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Spinel-Type Transition Metal Oxides as Heterogeneous Water Oxidation Catalysts


Lienau, Karla. Spinel-Type Transition Metal Oxides as Heterogeneous Water Oxidation Catalysts. 2020, University of Zurich, Faculty of Science.

Abstract

Water oxidation, the bottleneck of the water splitting reaction, requires the development of stable, economic but also efficient water oxidation catalysts. Spinel-type Co3O4 is amongst the most promising materials in this context, due to its low cost and robustness. However, there is not only one clearly defined, unique compound referred to as Co3O4: the material in fact can exhibit very different characteristics, with respect to crystallinity, defects, doping, particle size, oxidation state, or surface area, just to name the most important ones. These parameters were found to largely influence the catalytic behavior of the corresponding spinels and they can be tuned by varying and adapting the synthetic conditions. Therefore, three different approaches were applied throughout this thesis to investigate the influence of synthesis parameters on the emerging spinels and the resulting relationships between materials properties and catalytic activity.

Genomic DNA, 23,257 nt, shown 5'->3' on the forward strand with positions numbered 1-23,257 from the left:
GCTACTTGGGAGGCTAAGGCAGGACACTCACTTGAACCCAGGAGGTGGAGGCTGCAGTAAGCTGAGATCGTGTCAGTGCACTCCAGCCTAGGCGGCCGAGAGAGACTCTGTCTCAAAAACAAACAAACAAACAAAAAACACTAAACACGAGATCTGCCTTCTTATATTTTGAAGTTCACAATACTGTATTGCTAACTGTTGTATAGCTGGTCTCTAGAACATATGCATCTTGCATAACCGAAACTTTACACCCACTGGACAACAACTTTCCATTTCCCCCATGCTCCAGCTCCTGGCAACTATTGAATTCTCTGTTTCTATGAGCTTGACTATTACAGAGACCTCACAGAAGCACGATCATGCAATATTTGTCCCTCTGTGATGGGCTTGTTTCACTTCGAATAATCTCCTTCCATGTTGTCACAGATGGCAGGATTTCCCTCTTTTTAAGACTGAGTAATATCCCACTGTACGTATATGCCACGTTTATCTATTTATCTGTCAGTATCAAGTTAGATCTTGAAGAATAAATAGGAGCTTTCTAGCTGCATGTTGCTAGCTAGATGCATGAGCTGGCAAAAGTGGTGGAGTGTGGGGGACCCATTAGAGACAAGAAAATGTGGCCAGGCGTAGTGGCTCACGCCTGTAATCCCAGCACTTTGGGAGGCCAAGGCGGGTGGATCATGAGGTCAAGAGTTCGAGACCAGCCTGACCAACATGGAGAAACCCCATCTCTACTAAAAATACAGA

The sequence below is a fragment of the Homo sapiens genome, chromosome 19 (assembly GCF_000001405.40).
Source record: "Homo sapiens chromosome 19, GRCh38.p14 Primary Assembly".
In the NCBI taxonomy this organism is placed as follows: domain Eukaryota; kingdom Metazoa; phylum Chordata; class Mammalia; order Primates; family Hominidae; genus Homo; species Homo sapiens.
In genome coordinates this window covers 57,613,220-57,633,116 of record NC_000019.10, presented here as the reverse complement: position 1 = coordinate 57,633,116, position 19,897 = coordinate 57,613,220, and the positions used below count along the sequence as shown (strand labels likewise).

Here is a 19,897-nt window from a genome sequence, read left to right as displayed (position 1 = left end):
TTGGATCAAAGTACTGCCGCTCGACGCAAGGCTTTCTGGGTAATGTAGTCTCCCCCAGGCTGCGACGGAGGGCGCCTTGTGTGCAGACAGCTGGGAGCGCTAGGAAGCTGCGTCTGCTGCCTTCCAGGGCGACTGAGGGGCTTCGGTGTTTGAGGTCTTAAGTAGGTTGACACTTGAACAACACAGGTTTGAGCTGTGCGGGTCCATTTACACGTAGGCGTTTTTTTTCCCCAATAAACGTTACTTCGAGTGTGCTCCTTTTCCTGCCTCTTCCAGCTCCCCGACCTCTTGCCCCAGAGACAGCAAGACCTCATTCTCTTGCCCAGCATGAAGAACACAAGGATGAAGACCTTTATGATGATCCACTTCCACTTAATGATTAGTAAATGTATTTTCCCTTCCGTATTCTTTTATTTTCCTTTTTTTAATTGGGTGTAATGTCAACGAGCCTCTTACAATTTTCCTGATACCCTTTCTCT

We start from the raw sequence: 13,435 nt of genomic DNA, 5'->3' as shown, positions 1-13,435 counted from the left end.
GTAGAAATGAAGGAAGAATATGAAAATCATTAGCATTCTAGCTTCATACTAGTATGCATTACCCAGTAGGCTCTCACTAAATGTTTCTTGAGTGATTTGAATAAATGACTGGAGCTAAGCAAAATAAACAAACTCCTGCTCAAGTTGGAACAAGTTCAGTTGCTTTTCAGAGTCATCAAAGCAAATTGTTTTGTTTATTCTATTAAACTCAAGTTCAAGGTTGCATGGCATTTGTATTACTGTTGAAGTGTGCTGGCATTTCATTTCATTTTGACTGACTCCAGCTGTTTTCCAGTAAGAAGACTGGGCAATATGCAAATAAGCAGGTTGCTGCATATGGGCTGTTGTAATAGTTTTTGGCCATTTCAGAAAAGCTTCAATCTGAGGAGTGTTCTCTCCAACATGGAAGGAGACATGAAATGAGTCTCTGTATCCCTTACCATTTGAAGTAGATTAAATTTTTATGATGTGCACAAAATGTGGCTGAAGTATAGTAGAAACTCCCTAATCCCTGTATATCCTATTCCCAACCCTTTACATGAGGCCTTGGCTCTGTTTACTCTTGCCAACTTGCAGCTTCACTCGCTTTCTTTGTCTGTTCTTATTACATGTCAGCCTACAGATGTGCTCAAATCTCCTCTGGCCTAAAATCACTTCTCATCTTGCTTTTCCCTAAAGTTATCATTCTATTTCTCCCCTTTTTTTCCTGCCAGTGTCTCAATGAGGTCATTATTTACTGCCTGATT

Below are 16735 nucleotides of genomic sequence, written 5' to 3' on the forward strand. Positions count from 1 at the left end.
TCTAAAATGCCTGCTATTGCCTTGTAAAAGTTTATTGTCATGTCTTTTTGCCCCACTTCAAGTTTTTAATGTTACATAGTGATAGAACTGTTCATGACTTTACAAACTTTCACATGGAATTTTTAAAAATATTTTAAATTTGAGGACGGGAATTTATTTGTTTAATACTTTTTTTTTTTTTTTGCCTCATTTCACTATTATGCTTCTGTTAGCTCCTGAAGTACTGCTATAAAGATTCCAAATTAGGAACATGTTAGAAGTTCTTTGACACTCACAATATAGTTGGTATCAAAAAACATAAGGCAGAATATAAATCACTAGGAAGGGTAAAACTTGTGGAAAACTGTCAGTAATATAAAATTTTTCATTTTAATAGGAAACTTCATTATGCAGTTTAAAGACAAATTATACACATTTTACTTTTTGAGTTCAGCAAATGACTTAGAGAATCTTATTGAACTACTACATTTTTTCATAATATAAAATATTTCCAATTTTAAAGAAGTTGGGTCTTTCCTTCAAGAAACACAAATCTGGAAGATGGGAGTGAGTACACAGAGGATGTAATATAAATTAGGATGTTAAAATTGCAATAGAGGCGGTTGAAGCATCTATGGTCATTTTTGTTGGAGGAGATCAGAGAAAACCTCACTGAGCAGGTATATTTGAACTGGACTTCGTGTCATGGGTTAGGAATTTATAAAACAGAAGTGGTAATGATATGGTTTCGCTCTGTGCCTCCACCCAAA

First, spinel-type Co3O4 materials prepared by nine different, well-established synthetic protocols are compared. The resulting cobalt oxides were characterized with a wide range of analytical methods, including XAS, XPS, PXRD, Raman, BET, and TEM to investigate the connections between materials properties and efficient catalysis. Going beyond most literature reports, the catalytic activity was tested with all of the three typical water oxidation methods: electrocatalytically, chemically and photocatalytically. Different activity trends were found for the three test methods. Whereas no clear influence of the synthetic protocol on the electrocatalytic activity was evident, the chemical and photocatalytic approaches showed significant differences between the samples. Especially for chemical water oxidation, the importance of the surface area, the increase in disorder and the decrease in oxidation states of the materials exhibited by samples synthesized at lower temperatures, was unequivocal.